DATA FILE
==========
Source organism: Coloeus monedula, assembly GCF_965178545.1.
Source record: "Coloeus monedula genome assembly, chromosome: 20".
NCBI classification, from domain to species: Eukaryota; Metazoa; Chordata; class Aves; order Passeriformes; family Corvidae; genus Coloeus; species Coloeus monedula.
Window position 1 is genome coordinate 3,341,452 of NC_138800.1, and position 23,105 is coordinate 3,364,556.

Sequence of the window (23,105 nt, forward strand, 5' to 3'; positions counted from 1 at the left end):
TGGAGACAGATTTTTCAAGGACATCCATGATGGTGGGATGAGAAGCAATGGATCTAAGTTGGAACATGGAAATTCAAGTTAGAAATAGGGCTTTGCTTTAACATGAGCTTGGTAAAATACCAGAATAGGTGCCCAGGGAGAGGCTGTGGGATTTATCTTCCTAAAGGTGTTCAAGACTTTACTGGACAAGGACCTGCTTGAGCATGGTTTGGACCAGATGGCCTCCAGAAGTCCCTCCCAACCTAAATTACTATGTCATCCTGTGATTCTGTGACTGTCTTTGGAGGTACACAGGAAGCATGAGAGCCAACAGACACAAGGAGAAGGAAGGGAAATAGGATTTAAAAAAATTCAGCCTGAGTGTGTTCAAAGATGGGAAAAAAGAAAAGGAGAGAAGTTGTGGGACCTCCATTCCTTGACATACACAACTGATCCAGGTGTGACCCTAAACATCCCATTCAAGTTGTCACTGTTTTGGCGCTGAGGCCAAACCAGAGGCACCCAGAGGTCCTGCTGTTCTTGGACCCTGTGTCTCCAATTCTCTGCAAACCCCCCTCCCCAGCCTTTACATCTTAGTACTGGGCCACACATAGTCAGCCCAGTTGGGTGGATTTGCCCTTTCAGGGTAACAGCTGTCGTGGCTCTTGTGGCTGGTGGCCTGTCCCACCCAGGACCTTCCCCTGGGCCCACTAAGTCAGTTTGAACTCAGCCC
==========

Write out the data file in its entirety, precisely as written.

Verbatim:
Source organism: Coloeus monedula, assembly GCF_965178545.1.
Source record: "Coloeus monedula genome assembly, chromosome: 20".
NCBI classification, from domain to species: Eukaryota; Metazoa; Chordata; class Aves; order Passeriformes; family Corvidae; genus Coloeus; species Coloeus monedula.
Window position 1 is genome coordinate 3,341,452 of NC_138800.1, and position 23,105 is coordinate 3,364,556.

Sequence of the window (23,105 nt, forward strand, 5' to 3'; positions counted from 1 at the left end):
TGGAGACAGATTTTTCAAGGACATCCATGATGGTGGGATGAGAAGCAATGGATCTAAGTTGGAACATGGAAATTCAAGTTAGAAATAGGGCTTTGCTTTAACATGAGCTTGGTAAAATACCAGAATAGGTGCCCAGGGAGAGGCTGTGGGATTTATCTTCCTAAAGGTGTTCAAGACTTTACTGGACAAGGACCTGCTTGAGCATGGTTTGGACCAGATGGCCTCCAGAAGTCCCTCCCAACCTAAATTACTATGTCATCCTGTGATTCTGTGACTGTCTTTGGAGGTACACAGGAAGCATGAGAGCCAACAGACACAAGGAGAAGGAAGGGAAATAGGATTTAAAAAAATTCAGCCTGAGTGTGTTCAAAGATGGGAAAAAAGAAAAGGAGAGAAGTTGTGGGACCTCCATTCCTTGACATACACAACTGATCCAGGTGTGACCCTAAACATCCCATTCAAGTTGTCACTGTTTTGGCGCTGAGGCCAAACCAGAGGCACCCAGAGGTCCTGCTGTTCTTGGACCCTGTGTCTCCAATTCTCTGCAAACCCCCCTCCCCAGCCTTTACATCTTAGTACTGGGCCACACATAGTCAGCCCAGTTGGGTGGATTTGCCCTTTCAGGGTAACAGCTGTCGTGGCTCTTGTGGCTGGTGGCCTGTCCCACCCAGGACCTTCCCCTGGGCCCACTAAGTCAGTTTGAACTCAGCCC